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Host defense at the ocular surface

journal contribution
posted on 2013-02-01, 00:00 authored by E Pearlman, Y Sun, S Roy, M Karmakar, A Hise, L Szcotka-Flynn, M Ghannoum, Holly Chinnery, P McMenamin, A Rietsch
Microbial infections of the cornea frequently cause painful, blinding and debilitating disease that is often difficult to treat and may require corneal transplantation. In addition, sterile corneal infiltrates that are associated with contact lens wear cause pain, visual impairment and photophobia. In this article, we review the role of Toll-Like Receptors (TLR) in bacterial keratitis and sterile corneal infiltrates, and describe the role of MD-2 regulation in LPS responsiveness by corneal epithelial cells. We conclude that both live bacteria and bacterial products activate Toll-Like Receptors in the cornea, which leads to chemokine production and neutrophil recruitment to the corneal stroma. While neutrophils are essential for bacterial killing, they also cause tissue damage that results in loss of corneal clarity. These disparate outcomes, therefore, represent a spectrum of disease severity based on this pathway, and further indicate that targeting the TLR pathway is a feasible approach to treating inflammation caused by live bacteria and microbial products. Further, as the P. aeruginosa type III secretion system (T3SS) also plays a critical role in disease pathogenesis by inducing neutrophil apoptosis and facilitating bacterial growth in the cornea, T3SS exotoxins are additional targets for therapy for P. aeruginosa keratitis.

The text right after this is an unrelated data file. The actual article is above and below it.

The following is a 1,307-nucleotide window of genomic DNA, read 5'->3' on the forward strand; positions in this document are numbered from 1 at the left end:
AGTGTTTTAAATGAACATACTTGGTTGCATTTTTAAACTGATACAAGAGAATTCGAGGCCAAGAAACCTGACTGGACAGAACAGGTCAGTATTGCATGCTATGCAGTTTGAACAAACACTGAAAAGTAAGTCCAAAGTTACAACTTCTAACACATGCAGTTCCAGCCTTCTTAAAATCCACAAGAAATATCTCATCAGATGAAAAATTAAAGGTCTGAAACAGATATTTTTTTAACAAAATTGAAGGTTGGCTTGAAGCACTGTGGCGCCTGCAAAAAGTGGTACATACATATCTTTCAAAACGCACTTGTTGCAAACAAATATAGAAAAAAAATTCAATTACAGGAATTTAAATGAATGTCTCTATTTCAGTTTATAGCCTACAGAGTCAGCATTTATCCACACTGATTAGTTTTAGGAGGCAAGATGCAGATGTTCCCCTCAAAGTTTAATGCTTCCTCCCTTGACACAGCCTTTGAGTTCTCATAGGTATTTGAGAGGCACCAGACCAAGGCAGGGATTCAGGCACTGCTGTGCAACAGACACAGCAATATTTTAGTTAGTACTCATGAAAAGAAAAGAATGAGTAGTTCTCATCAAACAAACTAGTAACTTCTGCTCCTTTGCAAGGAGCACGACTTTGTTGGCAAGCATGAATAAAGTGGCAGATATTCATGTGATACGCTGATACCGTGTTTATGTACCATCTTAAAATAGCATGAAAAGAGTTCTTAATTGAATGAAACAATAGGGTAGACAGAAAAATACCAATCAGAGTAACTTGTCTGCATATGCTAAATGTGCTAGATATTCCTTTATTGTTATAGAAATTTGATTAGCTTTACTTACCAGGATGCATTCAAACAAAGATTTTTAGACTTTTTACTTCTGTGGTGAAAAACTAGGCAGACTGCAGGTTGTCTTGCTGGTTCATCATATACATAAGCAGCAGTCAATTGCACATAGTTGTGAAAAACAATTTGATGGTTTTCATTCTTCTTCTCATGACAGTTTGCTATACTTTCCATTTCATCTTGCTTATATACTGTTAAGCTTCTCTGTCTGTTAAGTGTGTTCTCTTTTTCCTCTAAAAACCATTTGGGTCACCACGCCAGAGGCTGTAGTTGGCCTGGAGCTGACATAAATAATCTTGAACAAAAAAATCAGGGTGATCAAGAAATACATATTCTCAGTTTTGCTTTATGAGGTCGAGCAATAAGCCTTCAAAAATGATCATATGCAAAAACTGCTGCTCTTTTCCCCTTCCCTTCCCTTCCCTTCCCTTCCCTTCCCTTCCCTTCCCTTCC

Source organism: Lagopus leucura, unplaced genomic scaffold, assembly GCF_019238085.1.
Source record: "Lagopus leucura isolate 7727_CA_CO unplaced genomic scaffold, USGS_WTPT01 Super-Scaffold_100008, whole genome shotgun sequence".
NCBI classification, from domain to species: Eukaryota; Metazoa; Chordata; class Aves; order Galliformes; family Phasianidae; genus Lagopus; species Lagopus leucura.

History

Journal

International reviews of immunology

Volume

32

Issue

1

Pagination

4 - 18

Publisher

Informa Healthcare

Location

London, England

ISSN

0883-0185

eISSN

1563-5244

Language

eng

Publication classification

C1 Refereed article in a scholarly journal